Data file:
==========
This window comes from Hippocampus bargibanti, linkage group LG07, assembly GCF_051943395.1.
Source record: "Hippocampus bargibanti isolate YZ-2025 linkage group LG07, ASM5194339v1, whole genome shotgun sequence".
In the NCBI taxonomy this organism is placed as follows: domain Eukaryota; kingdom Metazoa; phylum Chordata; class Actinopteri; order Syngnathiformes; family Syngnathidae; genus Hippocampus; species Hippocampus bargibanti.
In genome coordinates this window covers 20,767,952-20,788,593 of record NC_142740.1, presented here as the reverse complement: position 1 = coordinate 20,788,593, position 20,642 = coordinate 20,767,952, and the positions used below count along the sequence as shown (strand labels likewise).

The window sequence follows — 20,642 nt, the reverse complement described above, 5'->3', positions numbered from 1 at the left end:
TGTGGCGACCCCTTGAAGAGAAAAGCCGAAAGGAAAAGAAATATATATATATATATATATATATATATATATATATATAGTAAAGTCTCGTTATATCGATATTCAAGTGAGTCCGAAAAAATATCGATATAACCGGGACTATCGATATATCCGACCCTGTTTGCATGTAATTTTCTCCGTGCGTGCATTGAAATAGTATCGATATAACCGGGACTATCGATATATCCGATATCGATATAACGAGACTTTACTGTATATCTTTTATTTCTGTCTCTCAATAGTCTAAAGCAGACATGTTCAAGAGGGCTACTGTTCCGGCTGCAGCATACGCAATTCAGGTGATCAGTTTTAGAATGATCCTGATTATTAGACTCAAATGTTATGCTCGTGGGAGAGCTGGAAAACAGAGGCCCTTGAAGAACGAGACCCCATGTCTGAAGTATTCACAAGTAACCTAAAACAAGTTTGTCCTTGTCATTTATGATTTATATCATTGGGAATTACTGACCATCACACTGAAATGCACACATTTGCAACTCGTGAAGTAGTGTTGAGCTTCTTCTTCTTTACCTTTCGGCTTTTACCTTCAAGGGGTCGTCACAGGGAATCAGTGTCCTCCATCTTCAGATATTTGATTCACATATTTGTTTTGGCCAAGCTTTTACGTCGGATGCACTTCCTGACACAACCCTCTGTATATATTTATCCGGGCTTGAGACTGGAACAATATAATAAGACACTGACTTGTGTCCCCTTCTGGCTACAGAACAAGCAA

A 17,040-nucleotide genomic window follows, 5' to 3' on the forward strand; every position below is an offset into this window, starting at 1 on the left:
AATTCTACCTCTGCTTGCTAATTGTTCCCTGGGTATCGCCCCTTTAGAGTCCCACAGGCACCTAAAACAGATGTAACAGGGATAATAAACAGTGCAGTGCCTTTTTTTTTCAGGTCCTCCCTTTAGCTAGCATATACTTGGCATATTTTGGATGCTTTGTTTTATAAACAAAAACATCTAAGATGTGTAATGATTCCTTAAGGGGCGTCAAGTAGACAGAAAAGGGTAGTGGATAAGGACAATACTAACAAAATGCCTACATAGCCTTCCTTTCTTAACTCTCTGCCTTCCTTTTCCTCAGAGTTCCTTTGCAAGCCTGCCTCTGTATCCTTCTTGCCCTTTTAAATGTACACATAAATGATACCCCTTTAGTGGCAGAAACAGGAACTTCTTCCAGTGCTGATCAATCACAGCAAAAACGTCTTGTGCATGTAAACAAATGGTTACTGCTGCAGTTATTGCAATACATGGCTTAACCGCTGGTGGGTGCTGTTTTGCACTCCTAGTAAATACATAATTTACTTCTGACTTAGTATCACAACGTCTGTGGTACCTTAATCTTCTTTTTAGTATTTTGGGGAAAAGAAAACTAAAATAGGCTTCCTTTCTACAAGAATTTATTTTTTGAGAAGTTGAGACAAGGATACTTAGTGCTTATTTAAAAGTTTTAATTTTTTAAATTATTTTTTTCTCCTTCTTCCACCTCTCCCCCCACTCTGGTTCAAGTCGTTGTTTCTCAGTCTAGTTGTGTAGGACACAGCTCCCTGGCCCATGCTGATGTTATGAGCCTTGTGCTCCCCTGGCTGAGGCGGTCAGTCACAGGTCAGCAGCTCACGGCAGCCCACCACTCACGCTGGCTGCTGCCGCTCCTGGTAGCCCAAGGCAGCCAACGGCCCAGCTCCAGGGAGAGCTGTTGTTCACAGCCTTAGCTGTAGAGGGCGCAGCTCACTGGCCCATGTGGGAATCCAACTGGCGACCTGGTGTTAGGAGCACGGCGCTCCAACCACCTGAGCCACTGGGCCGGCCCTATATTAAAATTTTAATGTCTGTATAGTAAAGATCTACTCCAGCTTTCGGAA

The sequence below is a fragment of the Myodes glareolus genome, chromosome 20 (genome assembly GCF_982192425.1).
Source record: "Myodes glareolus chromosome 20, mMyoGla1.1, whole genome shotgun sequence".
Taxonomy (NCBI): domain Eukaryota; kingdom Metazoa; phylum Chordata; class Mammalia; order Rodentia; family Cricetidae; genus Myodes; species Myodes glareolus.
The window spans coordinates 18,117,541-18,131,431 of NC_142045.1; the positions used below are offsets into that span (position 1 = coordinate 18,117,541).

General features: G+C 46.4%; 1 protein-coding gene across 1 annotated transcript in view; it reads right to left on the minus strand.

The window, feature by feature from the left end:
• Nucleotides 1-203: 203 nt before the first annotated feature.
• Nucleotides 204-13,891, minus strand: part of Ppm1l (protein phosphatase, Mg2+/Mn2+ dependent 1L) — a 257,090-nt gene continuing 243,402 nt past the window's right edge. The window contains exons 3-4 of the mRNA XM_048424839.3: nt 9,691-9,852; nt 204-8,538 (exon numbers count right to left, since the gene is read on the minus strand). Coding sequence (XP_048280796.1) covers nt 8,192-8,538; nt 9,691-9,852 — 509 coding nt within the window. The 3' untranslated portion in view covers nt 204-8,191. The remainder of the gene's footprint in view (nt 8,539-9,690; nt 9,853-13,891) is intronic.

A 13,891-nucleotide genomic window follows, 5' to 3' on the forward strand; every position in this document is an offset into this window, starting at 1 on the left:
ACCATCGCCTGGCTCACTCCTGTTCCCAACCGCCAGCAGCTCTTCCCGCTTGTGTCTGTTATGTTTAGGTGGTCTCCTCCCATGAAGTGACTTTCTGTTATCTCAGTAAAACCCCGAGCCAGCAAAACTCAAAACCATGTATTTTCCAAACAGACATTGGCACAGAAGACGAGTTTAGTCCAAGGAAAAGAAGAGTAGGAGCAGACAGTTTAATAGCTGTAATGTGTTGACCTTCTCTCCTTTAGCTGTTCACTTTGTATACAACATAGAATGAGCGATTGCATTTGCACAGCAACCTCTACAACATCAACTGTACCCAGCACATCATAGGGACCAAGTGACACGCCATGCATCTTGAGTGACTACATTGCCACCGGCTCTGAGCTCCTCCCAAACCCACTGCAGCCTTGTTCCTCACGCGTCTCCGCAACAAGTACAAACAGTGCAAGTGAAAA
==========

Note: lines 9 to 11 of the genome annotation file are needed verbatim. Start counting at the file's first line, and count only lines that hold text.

The sequence below is a fragment of the Myodes glareolus genome, chromosome 20 (genome assembly GCF_982192425.1).
Source record: "Myodes glareolus chromosome 20, mMyoGla1.1, whole genome shotgun sequence".
Taxonomy (NCBI): domain Eukaryota; kingdom Metazoa; phylum Chordata; class Mammalia; order Rodentia; family Cricetidae; genus Myodes; species Myodes glareolus.